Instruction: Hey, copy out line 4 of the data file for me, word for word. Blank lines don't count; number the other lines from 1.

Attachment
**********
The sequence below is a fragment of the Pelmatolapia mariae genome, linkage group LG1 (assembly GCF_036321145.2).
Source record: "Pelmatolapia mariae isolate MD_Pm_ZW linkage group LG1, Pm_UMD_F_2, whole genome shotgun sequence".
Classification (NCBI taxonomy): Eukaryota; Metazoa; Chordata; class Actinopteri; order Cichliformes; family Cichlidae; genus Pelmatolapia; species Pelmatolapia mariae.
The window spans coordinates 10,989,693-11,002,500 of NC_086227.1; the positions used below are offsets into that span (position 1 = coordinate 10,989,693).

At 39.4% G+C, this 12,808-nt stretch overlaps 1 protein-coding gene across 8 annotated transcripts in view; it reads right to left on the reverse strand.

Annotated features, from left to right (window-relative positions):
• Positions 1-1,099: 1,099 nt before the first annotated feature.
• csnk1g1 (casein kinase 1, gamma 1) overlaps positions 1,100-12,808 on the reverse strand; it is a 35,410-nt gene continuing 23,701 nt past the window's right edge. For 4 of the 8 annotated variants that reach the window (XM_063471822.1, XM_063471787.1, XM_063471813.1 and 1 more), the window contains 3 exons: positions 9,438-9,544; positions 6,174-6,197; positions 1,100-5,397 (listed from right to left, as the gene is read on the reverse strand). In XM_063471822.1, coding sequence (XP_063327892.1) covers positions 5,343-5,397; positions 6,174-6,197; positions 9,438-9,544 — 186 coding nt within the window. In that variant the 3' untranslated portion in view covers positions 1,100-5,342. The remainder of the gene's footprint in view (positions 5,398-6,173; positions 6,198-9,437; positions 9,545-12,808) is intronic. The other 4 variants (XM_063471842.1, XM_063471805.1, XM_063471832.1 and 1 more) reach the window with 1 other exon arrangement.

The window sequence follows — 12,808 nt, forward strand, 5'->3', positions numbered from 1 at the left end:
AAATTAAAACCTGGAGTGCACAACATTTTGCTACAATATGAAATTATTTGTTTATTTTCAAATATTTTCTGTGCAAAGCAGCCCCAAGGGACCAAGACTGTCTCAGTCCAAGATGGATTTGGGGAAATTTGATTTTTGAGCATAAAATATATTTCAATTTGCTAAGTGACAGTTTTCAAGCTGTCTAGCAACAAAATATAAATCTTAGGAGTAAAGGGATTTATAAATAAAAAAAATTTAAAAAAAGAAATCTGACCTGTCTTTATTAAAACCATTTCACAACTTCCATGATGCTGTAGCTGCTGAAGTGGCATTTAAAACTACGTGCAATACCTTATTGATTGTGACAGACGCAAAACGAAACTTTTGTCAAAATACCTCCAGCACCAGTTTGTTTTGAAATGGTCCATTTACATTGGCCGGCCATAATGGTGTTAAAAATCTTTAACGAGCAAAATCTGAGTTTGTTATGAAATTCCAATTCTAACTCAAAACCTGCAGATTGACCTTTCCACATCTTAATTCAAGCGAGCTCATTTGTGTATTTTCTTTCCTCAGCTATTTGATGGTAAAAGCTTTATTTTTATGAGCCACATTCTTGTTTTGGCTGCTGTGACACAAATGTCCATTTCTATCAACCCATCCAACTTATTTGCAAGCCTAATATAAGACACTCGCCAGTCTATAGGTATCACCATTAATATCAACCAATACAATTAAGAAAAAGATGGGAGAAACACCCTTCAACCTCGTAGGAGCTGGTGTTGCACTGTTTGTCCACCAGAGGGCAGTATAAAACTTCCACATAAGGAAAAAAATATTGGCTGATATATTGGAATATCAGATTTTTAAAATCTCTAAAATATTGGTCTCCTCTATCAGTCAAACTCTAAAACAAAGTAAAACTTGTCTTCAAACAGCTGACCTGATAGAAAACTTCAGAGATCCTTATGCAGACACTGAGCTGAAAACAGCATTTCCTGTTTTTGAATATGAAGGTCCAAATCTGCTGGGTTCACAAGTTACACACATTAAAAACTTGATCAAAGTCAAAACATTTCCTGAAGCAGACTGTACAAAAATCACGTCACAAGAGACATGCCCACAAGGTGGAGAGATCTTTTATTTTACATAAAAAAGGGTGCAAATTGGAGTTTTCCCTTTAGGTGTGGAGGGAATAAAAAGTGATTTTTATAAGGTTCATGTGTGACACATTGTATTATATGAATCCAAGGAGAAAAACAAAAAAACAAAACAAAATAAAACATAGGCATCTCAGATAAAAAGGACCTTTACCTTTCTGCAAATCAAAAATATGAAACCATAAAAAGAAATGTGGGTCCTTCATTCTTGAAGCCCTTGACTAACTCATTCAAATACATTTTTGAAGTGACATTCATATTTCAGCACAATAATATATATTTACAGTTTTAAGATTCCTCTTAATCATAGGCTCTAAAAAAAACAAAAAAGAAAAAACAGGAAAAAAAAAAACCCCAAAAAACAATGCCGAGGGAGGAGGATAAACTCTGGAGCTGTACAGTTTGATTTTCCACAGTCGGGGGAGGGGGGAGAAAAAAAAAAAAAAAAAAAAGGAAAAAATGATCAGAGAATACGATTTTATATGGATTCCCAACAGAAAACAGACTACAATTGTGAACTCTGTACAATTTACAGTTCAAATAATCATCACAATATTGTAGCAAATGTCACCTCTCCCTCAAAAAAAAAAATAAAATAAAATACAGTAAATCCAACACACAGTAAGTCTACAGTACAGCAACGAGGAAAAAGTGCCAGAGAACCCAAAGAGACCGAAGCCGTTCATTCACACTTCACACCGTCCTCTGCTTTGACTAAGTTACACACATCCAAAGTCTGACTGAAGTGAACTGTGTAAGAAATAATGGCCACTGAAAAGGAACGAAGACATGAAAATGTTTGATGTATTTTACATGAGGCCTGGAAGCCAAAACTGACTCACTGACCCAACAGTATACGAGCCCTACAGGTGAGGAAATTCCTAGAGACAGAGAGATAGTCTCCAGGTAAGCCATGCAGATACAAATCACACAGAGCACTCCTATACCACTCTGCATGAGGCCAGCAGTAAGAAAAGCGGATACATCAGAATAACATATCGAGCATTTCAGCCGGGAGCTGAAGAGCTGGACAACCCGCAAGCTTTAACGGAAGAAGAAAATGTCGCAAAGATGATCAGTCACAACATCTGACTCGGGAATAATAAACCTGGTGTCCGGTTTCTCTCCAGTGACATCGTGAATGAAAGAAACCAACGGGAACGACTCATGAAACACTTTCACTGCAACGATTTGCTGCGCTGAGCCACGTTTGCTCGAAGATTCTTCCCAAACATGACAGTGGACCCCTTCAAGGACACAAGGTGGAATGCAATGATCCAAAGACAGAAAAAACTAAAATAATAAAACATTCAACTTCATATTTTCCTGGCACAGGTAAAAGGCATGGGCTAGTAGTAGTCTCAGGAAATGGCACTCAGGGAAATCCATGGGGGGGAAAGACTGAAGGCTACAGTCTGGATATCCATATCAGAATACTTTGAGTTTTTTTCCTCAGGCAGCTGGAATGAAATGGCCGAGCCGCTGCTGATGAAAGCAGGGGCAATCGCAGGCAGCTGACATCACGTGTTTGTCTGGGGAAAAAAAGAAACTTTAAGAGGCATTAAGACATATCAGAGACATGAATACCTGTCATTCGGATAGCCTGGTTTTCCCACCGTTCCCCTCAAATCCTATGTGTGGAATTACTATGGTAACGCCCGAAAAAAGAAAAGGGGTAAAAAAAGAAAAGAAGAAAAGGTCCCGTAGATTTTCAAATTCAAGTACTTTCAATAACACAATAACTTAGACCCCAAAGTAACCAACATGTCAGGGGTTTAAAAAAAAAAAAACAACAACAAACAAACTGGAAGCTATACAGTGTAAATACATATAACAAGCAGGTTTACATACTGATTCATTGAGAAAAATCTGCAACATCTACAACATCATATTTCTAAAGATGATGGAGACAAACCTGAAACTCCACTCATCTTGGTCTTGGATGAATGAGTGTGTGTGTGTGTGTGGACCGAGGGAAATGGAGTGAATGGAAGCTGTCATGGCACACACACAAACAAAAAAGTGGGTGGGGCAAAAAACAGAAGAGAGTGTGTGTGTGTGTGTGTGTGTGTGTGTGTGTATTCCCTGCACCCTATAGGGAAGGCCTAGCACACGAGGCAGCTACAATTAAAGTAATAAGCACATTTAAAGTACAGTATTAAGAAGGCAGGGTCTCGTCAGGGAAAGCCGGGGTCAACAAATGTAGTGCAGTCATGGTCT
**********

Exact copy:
The window spans coordinates 10,989,693-11,002,500 of NC_086227.1; the positions used below are offsets into that span (position 1 = coordinate 10,989,693).